A boil or furuncle is a skin infection caused by the bacteria Staphylococcus aureus. It tends to thrive in warm, moist areas of skin, most commonly the nostrils, armpits, the crease between the buttocks, and the inner thighs.
Boils can also spread under the skin and cluster. If this happens, the clusters form deeper abscesses called carbuncles, which may scar the skin.
The size and color of a boil can vary, depending on how severe it is, or the amount of skin involved. However, most boils tend to have a similar appearance.
Fast facts about boils
Fast facts about boils on the inner thigh:
- Normally, boils are not a cause for concern and do not require medical attention.
- It is usually not safe to drain boils at home.
- There are many ways to prevent boils from forming on the inner thigh.
While symptoms may vary in severity, most boils:
- are round, red, swollen bumps that grow gradually
- are tender and sensitive, sometimes even to air
- eventually discharge a whitish-colored pus made up of dead tissue and blood cells
- last for around 10 days
Boils may appear alone or as a group. Boils that form a group or cluster are collectively called a carbuncle.
Boils can appear anywhere on the body, including the inner thigh.
Boils occur when the bacteria Staphyloccus auerus invades the walls of a damaged or exposed hair follicle and colonizes it, causing infection.
Some 10 to 20 percent of the population are carriers of Staphyloccus auerus. Being a carrier means that the bacteria normally lives on the surface of a person’s skin.
Carriers, and people with boils, can spread the bacteria through skin-to-skin contact. The bacteria can also spread through contact with contaminated objects, such as towels and sheets. In most people, infections only occur when the skin’s natural barrier is broken or compromised by factors such as injury or friction.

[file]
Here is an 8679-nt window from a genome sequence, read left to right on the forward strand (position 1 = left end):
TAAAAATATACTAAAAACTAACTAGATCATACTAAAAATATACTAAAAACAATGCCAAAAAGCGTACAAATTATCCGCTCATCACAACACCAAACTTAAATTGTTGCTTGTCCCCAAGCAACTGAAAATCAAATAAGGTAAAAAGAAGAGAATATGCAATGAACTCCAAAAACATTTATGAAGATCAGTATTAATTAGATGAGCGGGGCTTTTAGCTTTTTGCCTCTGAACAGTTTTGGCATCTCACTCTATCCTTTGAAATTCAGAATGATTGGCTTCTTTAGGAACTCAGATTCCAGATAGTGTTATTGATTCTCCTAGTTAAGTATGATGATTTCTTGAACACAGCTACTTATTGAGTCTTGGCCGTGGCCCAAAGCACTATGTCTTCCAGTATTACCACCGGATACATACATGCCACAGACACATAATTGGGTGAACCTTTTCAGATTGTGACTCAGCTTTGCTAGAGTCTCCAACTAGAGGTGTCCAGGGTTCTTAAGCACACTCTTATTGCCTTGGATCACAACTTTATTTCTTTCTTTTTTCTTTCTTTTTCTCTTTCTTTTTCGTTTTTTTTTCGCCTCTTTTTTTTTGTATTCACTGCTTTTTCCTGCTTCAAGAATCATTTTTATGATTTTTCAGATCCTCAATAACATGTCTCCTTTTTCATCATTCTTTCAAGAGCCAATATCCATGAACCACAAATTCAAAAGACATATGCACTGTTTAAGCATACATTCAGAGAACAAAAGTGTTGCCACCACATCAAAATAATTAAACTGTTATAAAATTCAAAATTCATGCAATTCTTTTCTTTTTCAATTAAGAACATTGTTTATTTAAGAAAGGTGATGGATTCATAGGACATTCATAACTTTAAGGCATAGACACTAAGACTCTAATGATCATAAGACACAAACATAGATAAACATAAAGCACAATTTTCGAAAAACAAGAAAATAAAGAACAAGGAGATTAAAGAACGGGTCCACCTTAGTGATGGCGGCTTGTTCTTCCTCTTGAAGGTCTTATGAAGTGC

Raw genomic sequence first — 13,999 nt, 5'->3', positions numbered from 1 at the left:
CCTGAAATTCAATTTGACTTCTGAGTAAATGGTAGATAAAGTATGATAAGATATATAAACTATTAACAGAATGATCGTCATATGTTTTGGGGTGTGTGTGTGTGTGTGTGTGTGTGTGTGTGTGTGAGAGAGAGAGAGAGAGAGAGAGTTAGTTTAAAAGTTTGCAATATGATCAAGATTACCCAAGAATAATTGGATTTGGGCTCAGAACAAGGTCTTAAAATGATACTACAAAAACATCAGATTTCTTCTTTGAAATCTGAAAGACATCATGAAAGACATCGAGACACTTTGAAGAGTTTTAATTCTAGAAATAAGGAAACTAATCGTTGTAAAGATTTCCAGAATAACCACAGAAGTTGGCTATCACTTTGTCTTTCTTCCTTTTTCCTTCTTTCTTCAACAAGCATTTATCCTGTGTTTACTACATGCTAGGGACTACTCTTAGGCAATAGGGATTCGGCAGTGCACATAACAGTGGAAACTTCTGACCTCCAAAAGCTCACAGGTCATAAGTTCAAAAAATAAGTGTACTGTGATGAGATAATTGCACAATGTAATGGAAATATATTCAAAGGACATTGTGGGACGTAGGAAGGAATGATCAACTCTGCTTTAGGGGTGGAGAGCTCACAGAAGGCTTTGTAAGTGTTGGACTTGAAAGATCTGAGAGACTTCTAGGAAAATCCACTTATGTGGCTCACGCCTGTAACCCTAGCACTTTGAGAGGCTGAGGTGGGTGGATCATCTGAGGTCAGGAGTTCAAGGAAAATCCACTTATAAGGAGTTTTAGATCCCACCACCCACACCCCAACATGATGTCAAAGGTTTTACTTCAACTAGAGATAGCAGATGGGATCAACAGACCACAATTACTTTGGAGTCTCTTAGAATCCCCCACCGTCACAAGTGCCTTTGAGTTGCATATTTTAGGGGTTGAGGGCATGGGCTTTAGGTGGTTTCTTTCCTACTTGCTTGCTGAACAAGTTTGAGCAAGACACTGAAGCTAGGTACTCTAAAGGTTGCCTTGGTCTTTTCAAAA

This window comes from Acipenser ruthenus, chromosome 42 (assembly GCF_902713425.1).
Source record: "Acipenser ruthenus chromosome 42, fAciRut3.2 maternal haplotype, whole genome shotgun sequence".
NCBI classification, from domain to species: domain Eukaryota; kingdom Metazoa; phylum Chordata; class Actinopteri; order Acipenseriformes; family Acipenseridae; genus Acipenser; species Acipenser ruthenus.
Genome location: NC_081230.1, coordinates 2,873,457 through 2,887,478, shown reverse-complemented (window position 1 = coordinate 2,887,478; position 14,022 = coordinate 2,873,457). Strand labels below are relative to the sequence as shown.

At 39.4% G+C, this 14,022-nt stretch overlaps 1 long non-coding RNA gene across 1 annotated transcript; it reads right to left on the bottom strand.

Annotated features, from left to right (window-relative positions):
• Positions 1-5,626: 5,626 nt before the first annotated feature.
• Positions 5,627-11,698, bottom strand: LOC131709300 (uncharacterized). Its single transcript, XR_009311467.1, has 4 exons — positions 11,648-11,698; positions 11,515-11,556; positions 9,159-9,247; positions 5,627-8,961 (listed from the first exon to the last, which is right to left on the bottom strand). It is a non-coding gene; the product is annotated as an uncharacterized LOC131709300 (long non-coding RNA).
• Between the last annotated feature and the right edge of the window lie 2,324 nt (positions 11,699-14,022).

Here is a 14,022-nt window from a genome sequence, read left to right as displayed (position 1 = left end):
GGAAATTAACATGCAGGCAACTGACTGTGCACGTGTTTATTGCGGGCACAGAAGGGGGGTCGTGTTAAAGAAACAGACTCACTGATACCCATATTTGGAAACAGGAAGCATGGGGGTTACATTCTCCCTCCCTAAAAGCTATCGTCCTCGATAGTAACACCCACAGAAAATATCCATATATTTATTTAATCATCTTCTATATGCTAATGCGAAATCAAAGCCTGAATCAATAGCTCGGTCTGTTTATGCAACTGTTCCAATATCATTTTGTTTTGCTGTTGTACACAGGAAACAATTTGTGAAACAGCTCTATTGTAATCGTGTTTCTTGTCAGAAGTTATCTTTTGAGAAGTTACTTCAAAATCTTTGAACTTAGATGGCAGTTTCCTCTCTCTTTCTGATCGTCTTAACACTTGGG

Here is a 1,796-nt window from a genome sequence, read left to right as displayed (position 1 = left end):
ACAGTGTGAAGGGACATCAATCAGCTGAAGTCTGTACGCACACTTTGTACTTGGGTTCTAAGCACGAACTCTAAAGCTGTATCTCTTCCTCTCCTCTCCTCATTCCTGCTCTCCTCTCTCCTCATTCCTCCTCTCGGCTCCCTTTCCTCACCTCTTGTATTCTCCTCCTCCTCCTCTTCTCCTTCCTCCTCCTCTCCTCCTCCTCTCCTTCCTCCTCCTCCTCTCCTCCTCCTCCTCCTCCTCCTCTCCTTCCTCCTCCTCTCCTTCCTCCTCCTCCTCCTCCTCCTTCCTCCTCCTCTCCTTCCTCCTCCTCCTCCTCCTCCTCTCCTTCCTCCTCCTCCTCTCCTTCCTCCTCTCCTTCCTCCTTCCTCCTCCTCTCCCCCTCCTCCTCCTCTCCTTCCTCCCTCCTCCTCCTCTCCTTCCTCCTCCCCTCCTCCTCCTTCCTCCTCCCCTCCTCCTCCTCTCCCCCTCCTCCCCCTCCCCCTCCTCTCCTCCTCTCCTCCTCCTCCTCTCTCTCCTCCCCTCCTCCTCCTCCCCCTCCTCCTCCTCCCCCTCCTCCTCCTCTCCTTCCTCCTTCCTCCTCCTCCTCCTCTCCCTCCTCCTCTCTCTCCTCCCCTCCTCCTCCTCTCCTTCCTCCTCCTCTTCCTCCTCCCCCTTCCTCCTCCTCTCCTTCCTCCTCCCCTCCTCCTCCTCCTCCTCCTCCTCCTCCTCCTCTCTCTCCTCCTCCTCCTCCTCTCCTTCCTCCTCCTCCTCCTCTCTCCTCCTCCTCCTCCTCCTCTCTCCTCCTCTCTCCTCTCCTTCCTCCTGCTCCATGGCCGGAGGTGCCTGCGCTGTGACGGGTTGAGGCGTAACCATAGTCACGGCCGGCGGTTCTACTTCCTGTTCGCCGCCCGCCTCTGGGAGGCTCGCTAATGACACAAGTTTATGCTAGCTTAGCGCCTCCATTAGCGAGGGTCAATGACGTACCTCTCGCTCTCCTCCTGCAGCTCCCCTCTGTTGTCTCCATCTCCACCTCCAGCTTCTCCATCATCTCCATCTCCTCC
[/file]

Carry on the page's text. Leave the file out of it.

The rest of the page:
Anyone of any age can develop boils. They commonly appear in areas of the body prone to chafing, particularly the inner thighs.
Certain factors are known to increase the likelihood of developing the condition.
Common risk factors for boils include:
- contact with someone infected with Staphyloccus aureus
- nicks or cuts in the skin
- living or working in a crowded area
- immune conditions
- being over the age of 65
- poor hygiene
- animal scratches or bites
- iron deficiencies
- poor nutrition or diet
- lack of exercise
- prior use of antibiotics, especially multiple or improper usage in the past 6 months
- other skin infections or conditions, such as psoriasis and eczema
- long-term use of steroids or corticosteroids
- intravenous drug use
- extreme or chronic stress
Specific factors may contribute to a high risk of developing boils on the inner thigh. These include:
- wearing loose or ill-fitting clothing while exercising
- playing sports or doing exercises that cause chafing of the inner thighs, such as running, long-distance walking, hiking, or biking
- wearing dirty clothing, particularly when exercising or engaging in activities that involve inner-thigh friction or sweating
- walking or running in warm, humid climates
- shaving, waxing, and other means of hair removal that break the surface of the skin
Some boils require medical attention. Consult a doctor about boils that:
- appear on the face or upper neck
- do not rupture within about 10 days of forming
- will not fully drain
- do not fully heal within 1 to 3 weeks of rupturing
- are very painful and do not respond to over-the-counter anti-inflammatory or pain medications
- become more painful and swollen after rupturing
- seem to be spreading to new tissues
- feel soft and spongy
- leak pus from more than one location
- are larger than 5 millimeters
- include more than one head or point
- are clustered or blistering
- have drainage or fluid that is not white or clear
- are surrounded by a patch of skin that is painful, abnormal in color, or otherwise looks unhealthy
A person should also see a doctor if a boil appears at the same time as any of the following symptoms: